Part 1 of a 3 part blog post series, on some of the most interesting observations we were able to surface from our data, around The Merge. In this post, we dive deep in validator performance, as evidenced on-chain in the 90 days around The Merge.
Overall network performance is high–albeit trending marginally down, with misses in terms of attesting to the correct head of the chain contributing to performance degradation the most.
Home stakers appear to have had a harder time than larger operations maintaining performance during the Bellatrix and Merge upgrades, as well as the whole post-Merge period.
Running mev-boost does not appear to correlate with validators missing block proposals, and thus so far appears to not affect overall performance.
In order to better gauge the actual performance of validators outside of simply looking at the rewards they received, we have crafted the “Rated validator effectiveness” metric. This metric considers how well a validator fulfills both their attestation and proposer duties, assigning to each of the component parts considering how important they are to the network and to each validator.
You can take a deeper dive into the Effectiveness Rating methodology, as well as into how it is slated to change moving forward, via our documentation. For a deeper dive into why we think the Effectiveness Rating is a better descriptor of performance, we recommend you revisit this talk from EthCC 2022.
For the most part, network-wide validator effectiveness (and thereby network health), in an absolute sense, has been consistently high pre- and post- Merge, sitting at over 95%.
There have been two instances where effectiveness has dropped below 95% to 93% (The Merge) and 90% (Bellatrix Upgrade) levels, which historically as far as Beacon Chain Mainnet goes, are tail-type events; this type of performance has been observed less than 0.1% of the time since Beacon Chain launch.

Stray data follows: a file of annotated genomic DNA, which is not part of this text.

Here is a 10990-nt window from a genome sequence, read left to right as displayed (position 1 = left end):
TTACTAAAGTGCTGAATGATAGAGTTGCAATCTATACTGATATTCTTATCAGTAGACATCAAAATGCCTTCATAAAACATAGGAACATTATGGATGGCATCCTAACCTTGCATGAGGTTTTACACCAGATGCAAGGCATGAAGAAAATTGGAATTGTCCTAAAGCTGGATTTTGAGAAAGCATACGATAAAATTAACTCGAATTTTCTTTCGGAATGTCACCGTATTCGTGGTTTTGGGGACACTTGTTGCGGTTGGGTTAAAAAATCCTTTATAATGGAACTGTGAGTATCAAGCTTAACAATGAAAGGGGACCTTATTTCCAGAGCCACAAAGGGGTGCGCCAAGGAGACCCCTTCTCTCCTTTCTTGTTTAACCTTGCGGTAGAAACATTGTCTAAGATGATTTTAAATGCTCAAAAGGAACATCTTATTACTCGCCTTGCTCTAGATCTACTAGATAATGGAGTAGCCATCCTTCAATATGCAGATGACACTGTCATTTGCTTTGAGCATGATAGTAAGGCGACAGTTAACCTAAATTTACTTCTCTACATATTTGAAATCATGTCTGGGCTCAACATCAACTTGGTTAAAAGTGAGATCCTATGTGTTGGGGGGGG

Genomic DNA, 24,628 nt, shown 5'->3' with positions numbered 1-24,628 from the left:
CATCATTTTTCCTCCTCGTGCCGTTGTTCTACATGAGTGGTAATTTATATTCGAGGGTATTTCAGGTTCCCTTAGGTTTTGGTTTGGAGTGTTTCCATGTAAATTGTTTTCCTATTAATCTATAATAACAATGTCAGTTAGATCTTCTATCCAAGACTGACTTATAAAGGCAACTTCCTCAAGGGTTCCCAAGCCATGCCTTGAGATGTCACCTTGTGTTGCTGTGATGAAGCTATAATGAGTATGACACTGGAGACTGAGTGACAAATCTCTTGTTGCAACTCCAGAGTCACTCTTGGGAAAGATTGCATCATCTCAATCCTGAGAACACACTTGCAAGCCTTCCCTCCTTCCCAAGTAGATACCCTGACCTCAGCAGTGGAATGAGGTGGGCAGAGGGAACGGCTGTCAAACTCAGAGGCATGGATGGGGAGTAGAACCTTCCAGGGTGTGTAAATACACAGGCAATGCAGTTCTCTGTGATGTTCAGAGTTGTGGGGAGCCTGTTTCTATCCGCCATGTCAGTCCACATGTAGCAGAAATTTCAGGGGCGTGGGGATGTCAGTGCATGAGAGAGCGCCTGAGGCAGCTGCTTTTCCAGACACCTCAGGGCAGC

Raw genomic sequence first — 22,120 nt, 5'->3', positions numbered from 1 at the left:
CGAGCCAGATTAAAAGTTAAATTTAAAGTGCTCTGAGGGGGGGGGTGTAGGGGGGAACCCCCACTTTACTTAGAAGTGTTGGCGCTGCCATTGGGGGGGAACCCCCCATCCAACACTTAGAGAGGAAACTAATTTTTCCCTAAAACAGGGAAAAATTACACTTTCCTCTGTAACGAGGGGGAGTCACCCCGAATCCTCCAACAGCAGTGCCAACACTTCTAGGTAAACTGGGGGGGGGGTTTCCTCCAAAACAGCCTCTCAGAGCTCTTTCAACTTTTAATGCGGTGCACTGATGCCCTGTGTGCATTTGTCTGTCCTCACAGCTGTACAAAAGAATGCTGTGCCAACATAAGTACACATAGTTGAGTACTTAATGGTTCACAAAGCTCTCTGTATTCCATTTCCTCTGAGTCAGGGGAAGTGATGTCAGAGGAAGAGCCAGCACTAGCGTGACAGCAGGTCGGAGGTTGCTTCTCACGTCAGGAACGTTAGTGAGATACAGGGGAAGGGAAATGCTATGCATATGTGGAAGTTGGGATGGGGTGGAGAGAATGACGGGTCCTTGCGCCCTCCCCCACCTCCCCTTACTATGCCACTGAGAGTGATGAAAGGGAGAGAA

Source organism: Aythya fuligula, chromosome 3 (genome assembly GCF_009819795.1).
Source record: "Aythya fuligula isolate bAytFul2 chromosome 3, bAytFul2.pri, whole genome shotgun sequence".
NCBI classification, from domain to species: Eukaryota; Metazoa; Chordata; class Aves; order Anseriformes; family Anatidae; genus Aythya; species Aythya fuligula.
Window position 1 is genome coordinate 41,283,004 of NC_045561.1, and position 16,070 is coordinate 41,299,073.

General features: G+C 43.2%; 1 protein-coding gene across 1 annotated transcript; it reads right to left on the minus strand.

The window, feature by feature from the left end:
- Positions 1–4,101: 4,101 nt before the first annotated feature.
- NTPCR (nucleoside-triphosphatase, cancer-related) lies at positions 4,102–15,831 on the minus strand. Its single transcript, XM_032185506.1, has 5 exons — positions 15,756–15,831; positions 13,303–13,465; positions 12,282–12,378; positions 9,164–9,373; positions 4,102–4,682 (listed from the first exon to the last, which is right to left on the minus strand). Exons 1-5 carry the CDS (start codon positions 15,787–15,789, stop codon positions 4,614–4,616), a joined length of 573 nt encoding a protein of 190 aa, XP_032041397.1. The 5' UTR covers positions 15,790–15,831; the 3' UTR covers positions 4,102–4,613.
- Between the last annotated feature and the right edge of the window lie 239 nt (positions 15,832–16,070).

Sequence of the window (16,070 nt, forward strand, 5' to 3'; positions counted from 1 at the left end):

In both cases the network recovered pretty quickly after the upgrades were completed.
It is worth noting, however, that since the beginning of August 2022, overall validator effectiveness is in a mildly downward trend. The observation could be associated with the fact that The Merge has increased the amount of duties that validators need to perform, and with it the amount of resources a validator requires and the dependencies that a validator takes on.
With more jobs that need to be done we suspect that overall network latency increases, which amounts to both more missed blocks as well as less correct source, target and head attestations (see section “attester effectiveness” in our documentation for a reference as to why that might be the case).
Indeed, when looking at proposer effectiveness (you can also think of this as an inverse missed proposal rate) around the Merge dropped from a near perfect 99.98% to 99.36%, with a clear cut-off date on the trend change on the day of the Merge.
This corresponds to 2,019 validators who have missed proposing a block since the Merge. Out of those we have mapped 51% of them as running mev-boost (i.e. outsourcing block production duties to specialized entities called builders). Given that we have seen mev-boost adoption grow from 25% in the first week post-Merge, to over 80% at present, but at the same time are observing proposal miss rates stay relatively flat and in fact stabilizing since the Merge, we think it is highly unlikely that the introduction of mev-boost is the culprit for the increase in the missed-block rate.
Now breaking down the attester effectiveness component of overall validator effectiveness, we have observed that head vote accuracy has been significantly lower than target and source accuracy, while exhibiting more than 5x the variance, and is trending negatively on average 2x as sharply, as its counterparts do, post-Merge.